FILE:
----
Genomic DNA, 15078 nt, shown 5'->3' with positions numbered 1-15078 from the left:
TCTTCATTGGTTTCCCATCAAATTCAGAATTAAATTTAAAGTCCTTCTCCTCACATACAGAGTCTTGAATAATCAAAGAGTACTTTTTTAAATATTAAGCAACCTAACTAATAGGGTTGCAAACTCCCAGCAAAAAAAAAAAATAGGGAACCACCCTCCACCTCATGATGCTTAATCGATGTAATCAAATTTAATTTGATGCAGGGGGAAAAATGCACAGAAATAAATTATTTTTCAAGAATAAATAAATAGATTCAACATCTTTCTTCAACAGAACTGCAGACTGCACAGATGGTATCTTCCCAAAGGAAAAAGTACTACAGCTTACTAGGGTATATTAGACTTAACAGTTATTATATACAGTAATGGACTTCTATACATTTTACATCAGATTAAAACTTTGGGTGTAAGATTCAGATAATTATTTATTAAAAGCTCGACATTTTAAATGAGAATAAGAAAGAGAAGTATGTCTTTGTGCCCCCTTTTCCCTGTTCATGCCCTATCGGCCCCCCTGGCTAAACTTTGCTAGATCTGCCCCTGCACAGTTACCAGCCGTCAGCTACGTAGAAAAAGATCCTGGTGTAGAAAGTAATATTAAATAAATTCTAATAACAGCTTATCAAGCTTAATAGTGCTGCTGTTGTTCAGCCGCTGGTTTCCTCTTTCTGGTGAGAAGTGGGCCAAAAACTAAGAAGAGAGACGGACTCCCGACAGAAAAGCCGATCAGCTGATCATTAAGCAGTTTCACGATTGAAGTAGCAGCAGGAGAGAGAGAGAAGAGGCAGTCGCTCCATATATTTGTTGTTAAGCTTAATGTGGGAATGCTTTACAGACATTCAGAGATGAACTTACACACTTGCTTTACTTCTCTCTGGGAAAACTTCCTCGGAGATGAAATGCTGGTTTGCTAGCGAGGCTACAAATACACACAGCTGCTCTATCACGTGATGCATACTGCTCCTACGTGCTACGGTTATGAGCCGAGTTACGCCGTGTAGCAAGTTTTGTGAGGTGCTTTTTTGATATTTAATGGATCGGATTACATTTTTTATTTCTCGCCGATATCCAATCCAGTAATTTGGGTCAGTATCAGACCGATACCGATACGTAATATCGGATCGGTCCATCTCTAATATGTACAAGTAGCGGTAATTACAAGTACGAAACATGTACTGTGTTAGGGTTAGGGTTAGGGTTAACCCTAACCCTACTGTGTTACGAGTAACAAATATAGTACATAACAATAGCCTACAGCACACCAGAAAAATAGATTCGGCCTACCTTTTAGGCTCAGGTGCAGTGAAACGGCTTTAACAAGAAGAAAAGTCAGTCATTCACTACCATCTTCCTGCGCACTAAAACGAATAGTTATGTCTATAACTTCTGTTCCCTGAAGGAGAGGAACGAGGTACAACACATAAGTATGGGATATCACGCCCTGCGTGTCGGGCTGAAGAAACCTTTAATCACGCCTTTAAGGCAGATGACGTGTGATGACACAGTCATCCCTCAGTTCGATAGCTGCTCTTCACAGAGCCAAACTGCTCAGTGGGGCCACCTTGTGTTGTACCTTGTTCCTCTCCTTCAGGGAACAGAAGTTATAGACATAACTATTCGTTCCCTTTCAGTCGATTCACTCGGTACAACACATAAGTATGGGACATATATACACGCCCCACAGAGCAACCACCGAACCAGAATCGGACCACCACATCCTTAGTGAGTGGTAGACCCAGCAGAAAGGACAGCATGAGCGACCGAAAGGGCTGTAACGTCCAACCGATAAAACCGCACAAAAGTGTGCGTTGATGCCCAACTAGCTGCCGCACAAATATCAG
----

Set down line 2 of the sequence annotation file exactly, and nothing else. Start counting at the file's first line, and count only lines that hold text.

TCTTCATTGGTTTCCCATCAAATTCAGAATTAAATTTAAAGTCCTTCTCCTCACATACAGAGTCTTGAATAATCAAAGAGTACTTTTTTAAATATTAAGCAACCTAACTAATAGGGTTGCAAACTCCCAGCAAAAAAAAAAAATAGGGAACCACCCTCCACCTCATGATGCTTAATCGATGTAATCAAATTTAATTTGATGCAGGGGGAAAAATGCACAGAAATAAATTATTTTTCAAGAATAAATAAATAGATTCAACATCTTTCTTCAACAGAACTGCAGACTGCACAGATGGTATCTTCCCAAAGGAAAAAGTACTACAGCTTACTAGGGTATATTAGACTTAACAGTTATTATATACAGTAATGGACTTCTATACATTTTACATCAGATTAAAACTTTGGGTGTAAGATTCAGATAATTATTTATTAAAAGCTCGACATTTTAAATGAGAATAAGAAAGAGAAGTATGTCTTTGTGCCCCCTTTTCCCTGTTCATGCCCTATCGGCCCCCCTGGCTAAACTTTGCTAGATCTGCCCCTGCACAGTTACCAGCCGTCAGCTACGTAGAAAAAGATCCTGGTGTAGAAAGTAATATTAAATAAATTCTAATAACAGCTTATCAAGCTTAATAGTGCTGCTGTTGTTCAGCCGCTGGTTTCCTCTTTCTGGTGAGAAGTGGGCCAAAAACTAAGAAGAGAGACGGACTCCCGACAGAAAAGCCGATCAGCTGATCATTAAGCAGTTTCACGATTGAAGTAGCAGCAGGAGAGAGAGAGAAGAGGCAGTCGCTCCATATATTTGTTGTTAAGCTTAATGTGGGAATGCTTTACAGACATTCAGAGATGAACTTACACACTTGCTTTACTTCTCTCTGGGAAAACTTCCTCGGAGATGAAATGCTGGTTTGCTAGCGAGGCTACAAATACACACAGCTGCTCTATCACGTGATGCATACTGCTCCTACGTGCTACGGTTATGAGCCGAGTTACGCCGTGTAGCAAGTTTTGTGAGGTGCTTTTTTGATATTTAATGGATCGGATTACATTTTTTATTTCTCGCCGATATCCAATCCAGTAATTTGGGTCAGTATCAGACCGATACCGATACGTAATATCGGATCGGTCCATCTCTAATATGTACAAGTAGCGGTAATTACAAGTACGAAACATGTACTGTGTTAGGGTTAGGGTTAGGGTTAACCCTAACCCTACTGTGTTACGAGTAACAAATATAGTACATAACAATAGCCTACAGCACACCAGAAAAATAGATTCGGCCTACCTTTTAGGCTCAGGTGCAGTGAAACGGCTTTAACAAGAAGAAAAGTCAGTCATTCACTACCATCTTCCTGCGCACTAAAACGAATAGTTATGTCTATAACTTCTGTTCCCTGAAGGAGAGGAACGAGGTACAACACATAAGTATGGGATATCACGCCCTGCGTGTCGGGCTGAAGAAACCTTTAATCACGCCTTTAAGGCAGATGACGTGTGATGACACAGTCATCCCTCAGTTCGATAGCTGCTCTTCACAGAGCCAAACTGCTCAGTGGGGCCACCTTGTGTTGTACCTTGTTCCTCTCCTTCAGGGAACAGAAGTTATAGACATAACTATTCGTTCCCTTTCAGTCGATTCACTCGGTACAACACATAAGTATGGGACATATATACACGCCCCACAGAGCAACCACCGAACCAGAATCGGACCACCACATCCTTAGTGAGTGGTAGACCCAGCAGAAAGGACAGCATGAGCGACCGAAAGGGCTGTAACGTCCAACCGATAAAACCGCACAAAAGTGTGCGTTGATGCCCAACTAGCTGCCGCACAAATATCAG